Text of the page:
Sun, Dec 21, 2003 - Page 9 News List

Going under the knife in China to add a few centimeters in height

In a country where height can make the difference in getting a job or getting into law school, leg-lengthening surgery is becoming increasingly popular for men and women alike, despite the cost, the pain -- and many horror stories

By Jonathan Watts  /  THE GUARDIAN , BEIJING

ILLUSTRATION: YU SHA

Kong Jing-wen has paid ?5,700 (US$10,075) to have both of her legs broken and stretched on a rack. The pretty college graduate is now lying in bed, clearly still in considerable pain three days after a doctor sawed through the flesh and bone below her knee to insert what looks an awful lot like knitting needles through the length of her tibiae.

These giant steel pins are connected by eight screws punched horizontally through her ankle and calf to a steel cage surrounding each leg. Once the bone starts to heal, these cages will act like a medieval torture device -- each day over the next few months Kong will turn the screws a fraction and stretch her limbs more and more until she has grown by 8cm.

Despite the agony, the cost and the inconvenience, the 23-year-old says she does not regret a thing.

"It hurts, but it will be worth it to be taller. I'll have more opportunities in life and a better chance of finding a job and husband," she says.

Her parents, who financed the operation and are now at her bedside, agree.

"It is our investment in her future. Because she was short, she used to lack confidence, but this should change that," they say.

Kong is one of a growing number of perfectly healthy Chinese young men and women who are willing to break a leg for beauty in order to rise up the ladder in height-conscious China. The complex and time-consuming procedure they are willing to endure was initially developed in Russia for people with stunted growth, mismatched legs or disfigurements. But these days the operation is increasingly used for cosmetic purposes.

In part, the popularity of such surgery can be explained by the surge of interest in fashion and beauty in a country where the rising middle classes are shaking off a dowdy Maoist cultural legacy and using the rewards of explosive economic growth to explore cosmetic possibilities. Shops and magazines in the cities show endless images of long-legged Western models, inevitably putting pressure on young women.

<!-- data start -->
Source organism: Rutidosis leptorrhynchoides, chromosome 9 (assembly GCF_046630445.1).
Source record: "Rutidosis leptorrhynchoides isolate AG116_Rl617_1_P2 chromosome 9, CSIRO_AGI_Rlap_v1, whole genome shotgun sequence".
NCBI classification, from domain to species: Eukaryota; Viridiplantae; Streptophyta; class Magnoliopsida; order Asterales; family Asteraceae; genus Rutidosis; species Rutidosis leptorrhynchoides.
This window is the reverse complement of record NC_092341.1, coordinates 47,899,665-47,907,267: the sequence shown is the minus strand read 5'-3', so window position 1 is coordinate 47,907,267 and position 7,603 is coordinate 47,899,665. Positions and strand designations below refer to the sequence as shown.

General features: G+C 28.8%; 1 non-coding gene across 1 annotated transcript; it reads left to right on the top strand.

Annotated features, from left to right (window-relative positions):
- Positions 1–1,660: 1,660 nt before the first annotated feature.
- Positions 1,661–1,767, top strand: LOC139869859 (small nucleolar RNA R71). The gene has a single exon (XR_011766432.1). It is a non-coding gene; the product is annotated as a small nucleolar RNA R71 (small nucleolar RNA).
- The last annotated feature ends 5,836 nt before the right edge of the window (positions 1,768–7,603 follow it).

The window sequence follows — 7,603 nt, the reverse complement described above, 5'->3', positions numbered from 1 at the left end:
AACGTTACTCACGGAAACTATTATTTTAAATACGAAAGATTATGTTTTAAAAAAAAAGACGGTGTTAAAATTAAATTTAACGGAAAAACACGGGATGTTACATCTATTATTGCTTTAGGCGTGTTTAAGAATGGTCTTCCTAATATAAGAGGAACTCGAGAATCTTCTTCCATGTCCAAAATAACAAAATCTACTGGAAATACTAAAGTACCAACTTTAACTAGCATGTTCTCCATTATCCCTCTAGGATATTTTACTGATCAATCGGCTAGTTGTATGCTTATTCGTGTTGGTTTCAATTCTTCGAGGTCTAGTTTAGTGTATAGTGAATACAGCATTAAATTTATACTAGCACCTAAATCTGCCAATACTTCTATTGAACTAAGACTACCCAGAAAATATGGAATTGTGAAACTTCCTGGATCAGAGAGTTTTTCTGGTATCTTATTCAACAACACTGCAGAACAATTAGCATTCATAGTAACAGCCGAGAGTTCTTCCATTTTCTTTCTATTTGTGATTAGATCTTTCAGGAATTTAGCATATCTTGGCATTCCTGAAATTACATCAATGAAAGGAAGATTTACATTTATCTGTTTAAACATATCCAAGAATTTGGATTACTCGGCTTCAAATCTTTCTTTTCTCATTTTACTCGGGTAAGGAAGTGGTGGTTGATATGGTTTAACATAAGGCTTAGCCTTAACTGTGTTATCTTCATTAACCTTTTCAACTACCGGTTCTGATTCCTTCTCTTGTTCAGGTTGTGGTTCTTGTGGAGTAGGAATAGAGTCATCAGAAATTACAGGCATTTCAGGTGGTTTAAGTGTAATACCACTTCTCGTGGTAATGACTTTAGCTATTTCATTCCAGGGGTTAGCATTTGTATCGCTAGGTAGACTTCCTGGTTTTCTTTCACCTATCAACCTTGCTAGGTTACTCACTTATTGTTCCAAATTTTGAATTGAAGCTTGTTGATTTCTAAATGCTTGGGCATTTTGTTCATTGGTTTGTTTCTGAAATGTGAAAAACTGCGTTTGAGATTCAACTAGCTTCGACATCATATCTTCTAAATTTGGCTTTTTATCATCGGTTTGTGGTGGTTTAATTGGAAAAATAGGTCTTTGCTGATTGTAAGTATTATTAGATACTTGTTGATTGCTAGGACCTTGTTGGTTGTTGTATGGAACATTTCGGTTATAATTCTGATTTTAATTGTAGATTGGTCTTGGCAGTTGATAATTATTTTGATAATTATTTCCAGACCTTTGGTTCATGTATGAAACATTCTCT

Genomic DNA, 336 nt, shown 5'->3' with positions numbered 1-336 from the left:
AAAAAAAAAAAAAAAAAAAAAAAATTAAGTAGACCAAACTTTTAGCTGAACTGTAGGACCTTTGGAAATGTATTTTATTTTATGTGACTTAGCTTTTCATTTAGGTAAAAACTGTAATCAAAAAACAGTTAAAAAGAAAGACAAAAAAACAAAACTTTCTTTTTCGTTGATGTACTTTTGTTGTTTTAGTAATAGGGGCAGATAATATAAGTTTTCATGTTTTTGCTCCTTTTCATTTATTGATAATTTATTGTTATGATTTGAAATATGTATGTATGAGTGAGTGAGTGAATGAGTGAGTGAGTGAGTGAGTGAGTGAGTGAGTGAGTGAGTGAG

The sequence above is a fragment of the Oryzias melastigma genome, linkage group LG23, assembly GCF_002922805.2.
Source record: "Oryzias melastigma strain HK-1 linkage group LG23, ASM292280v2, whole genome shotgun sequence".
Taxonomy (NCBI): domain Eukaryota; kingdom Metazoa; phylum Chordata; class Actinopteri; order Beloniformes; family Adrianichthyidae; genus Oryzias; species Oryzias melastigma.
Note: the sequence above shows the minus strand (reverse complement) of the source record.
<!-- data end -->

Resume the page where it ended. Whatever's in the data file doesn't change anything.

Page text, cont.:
Doctors have been able to pioneer new forms of this surgery because height is so socially important in China that it is often the first thing strangers will talk about. It is also listed among the criteria required on job advertisements. To get a post in the foreign ministry, for instance, male applicants need not bother applying unless they are at least 1.71m, while women must be at least 1.61m. Chinese diplomats are expected to be tall in order to match the height of their foreign counterparts.

For more glamorous positions the conditions are even tougher: air stewardesses have to be over 1.66m. But height discrimination is evident even at ground level: in some places, people under 1.61m are not even eligible to take a driving test. To get into many law schools, women students need to be over 1.60m and men over 1.64m. Height requirements are also frequently mentioned in the personal ads of newspapers and magazines.

All this has ensured a steady stream of business for osteogenetic surgeons like Dr Xia Hetao, who has pioneered a height-increasing technique in Beijing used by about 150 people every year.

"More and more people want to be taller," he says. "It is so important for the image of an individual or a company that some people come here in tears begging for an operation."

With a minimum ?4,000 price tag attached to the procedure, the patients are all well-off by Chinese standards.

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